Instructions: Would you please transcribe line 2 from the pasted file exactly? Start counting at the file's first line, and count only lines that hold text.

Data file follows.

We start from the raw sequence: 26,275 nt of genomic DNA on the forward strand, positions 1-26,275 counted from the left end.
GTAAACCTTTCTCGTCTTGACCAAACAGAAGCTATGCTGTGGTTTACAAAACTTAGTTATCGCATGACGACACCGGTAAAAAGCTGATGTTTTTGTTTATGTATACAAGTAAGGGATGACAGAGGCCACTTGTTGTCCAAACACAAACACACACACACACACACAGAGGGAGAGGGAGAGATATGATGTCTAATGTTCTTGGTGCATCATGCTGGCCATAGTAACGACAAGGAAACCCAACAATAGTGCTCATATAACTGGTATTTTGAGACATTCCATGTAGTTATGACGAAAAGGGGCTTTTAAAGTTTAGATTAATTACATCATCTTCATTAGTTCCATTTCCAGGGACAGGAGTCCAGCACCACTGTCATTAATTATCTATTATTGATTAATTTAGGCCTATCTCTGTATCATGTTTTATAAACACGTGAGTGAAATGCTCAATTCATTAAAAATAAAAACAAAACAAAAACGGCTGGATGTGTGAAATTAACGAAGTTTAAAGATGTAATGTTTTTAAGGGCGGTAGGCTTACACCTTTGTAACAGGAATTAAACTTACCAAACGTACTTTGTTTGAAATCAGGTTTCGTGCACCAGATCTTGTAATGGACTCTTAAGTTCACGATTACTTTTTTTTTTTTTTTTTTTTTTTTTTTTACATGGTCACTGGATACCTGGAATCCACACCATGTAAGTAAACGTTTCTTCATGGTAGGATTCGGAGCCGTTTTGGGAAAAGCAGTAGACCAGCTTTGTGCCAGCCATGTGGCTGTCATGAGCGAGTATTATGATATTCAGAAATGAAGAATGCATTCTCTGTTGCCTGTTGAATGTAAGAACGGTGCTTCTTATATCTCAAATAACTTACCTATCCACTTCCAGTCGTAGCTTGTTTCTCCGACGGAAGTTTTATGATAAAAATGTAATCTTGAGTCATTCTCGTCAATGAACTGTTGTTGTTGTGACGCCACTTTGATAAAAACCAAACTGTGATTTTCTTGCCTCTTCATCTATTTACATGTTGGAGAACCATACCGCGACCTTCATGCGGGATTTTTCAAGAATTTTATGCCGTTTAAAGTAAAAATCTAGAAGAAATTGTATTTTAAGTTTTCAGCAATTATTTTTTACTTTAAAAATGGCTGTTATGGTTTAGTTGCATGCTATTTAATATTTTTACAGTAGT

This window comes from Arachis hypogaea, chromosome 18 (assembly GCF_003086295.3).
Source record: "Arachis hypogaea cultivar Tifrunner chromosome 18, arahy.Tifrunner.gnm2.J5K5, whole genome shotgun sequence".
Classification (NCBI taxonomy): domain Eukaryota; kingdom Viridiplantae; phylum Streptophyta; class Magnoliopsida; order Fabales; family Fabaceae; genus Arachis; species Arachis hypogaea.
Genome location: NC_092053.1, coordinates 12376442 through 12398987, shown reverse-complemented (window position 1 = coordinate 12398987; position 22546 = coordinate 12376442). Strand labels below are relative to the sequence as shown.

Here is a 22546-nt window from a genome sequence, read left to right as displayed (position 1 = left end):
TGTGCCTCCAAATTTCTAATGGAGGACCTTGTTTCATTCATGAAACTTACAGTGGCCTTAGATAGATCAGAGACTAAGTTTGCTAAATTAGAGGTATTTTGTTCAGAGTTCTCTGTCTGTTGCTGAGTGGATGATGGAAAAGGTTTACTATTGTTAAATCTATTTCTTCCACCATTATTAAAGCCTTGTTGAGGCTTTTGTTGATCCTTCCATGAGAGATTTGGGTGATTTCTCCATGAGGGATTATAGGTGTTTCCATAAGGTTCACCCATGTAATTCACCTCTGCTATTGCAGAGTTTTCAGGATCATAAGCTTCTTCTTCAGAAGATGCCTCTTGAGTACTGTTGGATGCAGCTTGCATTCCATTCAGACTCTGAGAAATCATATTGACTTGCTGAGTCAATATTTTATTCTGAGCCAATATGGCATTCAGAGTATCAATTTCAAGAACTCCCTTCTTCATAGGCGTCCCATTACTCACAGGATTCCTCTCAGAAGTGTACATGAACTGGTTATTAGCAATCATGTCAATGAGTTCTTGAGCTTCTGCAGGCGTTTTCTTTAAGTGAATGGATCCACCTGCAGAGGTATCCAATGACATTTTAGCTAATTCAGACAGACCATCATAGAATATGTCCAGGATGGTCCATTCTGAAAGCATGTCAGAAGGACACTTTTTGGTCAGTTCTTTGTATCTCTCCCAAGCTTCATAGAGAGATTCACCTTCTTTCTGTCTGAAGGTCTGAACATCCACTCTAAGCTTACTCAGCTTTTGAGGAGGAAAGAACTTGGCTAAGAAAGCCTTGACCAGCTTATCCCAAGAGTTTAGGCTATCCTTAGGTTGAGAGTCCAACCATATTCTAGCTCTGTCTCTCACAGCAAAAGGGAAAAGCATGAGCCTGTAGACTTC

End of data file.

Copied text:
GTAAACCTTTCTCGTCTTGACCAAACAGAAGCTATGCTGTGGTTTACAAAACTTAGTTATCGCATGACGACACCGGTAAAAAGCTGATGTTTTTGTTTATGTATACAAGTAAGGGATGACAGAGGCCACTTGTTGTCCAAACACAAACACACACACACACACACAGAGGGAGAGGGAGAGATATGATGTCTAATGTTCTTGGTGCATCATGCTGGCCATAGTAACGACAAGGAAACCCAACAATAGTGCTCATATAACTGGTATTTTGAGACATTCCATGTAGTTATGACGAAAAGGGGCTTTTAAAGTTTAGATTAATTACATCATCTTCATTAGTTCCATTTCCAGGGACAGGAGTCCAGCACCACTGTCATTAATTATCTATTATTGATTAATTTAGGCCTATCTCTGTATCATGTTTTATAAACACGTGAGTGAAATGCTCAATTCATTAAAAATAAAAACAAAACAAAAACGGCTGGATGTGTGAAATTAACGAAGTTTAAAGATGTAATGTTTTTAAGGGCGGTAGGCTTACACCTTTGTAACAGGAATTAAACTTACCAAACGTACTTTGTTTGAAATCAGGTTTCGTGCACCAGATCTTGTAATGGACTCTTAAGTTCACGATTACTTTTTTTTTTTTTTTTTTTTTTTTTTTTACATGGTCACTGGATACCTGGAATCCACACCATGTAAGTAAACGTTTCTTCATGGTAGGATTCGGAGCCGTTTTGGGAAAAGCAGTAGACCAGCTTTGTGCCAGCCATGTGGCTGTCATGAGCGAGTATTATGATATTCAGAAATGAAGAATGCATTCTCTGTTGCCTGTTGAATGTAAGAACGGTGCTTCTTATATCTCAAATAACTTACCTATCCACTTCCAGTCGTAGCTTGTTTCTCCGACGGAAGTTTTATGATAAAAATGTAATCTTGAGTCATTCTCGTCAATGAACTGTTGTTGTTGTGACGCCACTTTGATAAAAACCAAACTGTGATTTTCTTGCCTCTTCATCTATTTACATGTTGGAGAACCATACCGCGACCTTCATGCGGGATTTTTCAAGAATTTTATGCCGTTTAAAGTAAAAATCTAGAAGAAATTGTATTTTAAGTTTTCAGCAATTATTTTTTACTTTAAAAATGGCTGTTATGGTTTAGTTGCATGCTATTTAATATTTTTACAGTAGT